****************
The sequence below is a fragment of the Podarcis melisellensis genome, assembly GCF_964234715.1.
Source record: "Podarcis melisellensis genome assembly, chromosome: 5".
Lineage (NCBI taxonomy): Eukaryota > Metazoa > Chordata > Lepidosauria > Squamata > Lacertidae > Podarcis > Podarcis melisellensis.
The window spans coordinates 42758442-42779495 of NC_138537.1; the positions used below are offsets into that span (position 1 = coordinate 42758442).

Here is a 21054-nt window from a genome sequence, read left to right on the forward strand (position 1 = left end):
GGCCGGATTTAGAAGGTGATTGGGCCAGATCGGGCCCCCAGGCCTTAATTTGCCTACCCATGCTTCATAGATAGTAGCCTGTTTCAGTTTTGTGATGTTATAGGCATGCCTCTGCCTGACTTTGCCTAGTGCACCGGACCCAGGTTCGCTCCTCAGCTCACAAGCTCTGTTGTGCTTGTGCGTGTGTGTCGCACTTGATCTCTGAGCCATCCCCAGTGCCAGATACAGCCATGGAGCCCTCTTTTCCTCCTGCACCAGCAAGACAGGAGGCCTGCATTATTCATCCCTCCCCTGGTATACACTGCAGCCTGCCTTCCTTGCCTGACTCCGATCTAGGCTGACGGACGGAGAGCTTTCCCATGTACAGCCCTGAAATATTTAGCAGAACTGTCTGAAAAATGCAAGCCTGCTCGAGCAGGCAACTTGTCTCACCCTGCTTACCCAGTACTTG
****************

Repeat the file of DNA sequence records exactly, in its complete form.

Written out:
The sequence below is a fragment of the Podarcis melisellensis genome, assembly GCF_964234715.1.
Source record: "Podarcis melisellensis genome assembly, chromosome: 5".
Lineage (NCBI taxonomy): Eukaryota > Metazoa > Chordata > Lepidosauria > Squamata > Lacertidae > Podarcis > Podarcis melisellensis.
The window spans coordinates 42758442-42779495 of NC_138537.1; the positions used below are offsets into that span (position 1 = coordinate 42758442).

Here is a 21054-nt window from a genome sequence, read left to right on the forward strand (position 1 = left end):
GGCCGGATTTAGAAGGTGATTGGGCCAGATCGGGCCCCCAGGCCTTAATTTGCCTACCCATGCTTCATAGATAGTAGCCTGTTTCAGTTTTGTGATGTTATAGGCATGCCTCTGCCTGACTTTGCCTAGTGCACCGGACCCAGGTTCGCTCCTCAGCTCACAAGCTCTGTTGTGCTTGTGCGTGTGTGTCGCACTTGATCTCTGAGCCATCCCCAGTGCCAGATACAGCCATGGAGCCCTCTTTTCCTCCTGCACCAGCAAGACAGGAGGCCTGCATTATTCATCCCTCCCCTGGTATACACTGCAGCCTGCCTTCCTTGCCTGACTCCGATCTAGGCTGACGGACGGAGAGCTTTCCCATGTACAGCCCTGAAATATTTAGCAGAACTGTCTGAAAAATGCAAGCCTGCTCGAGCAGGCAACTTGTCTCACCCTGCTTACCCAGTACTTG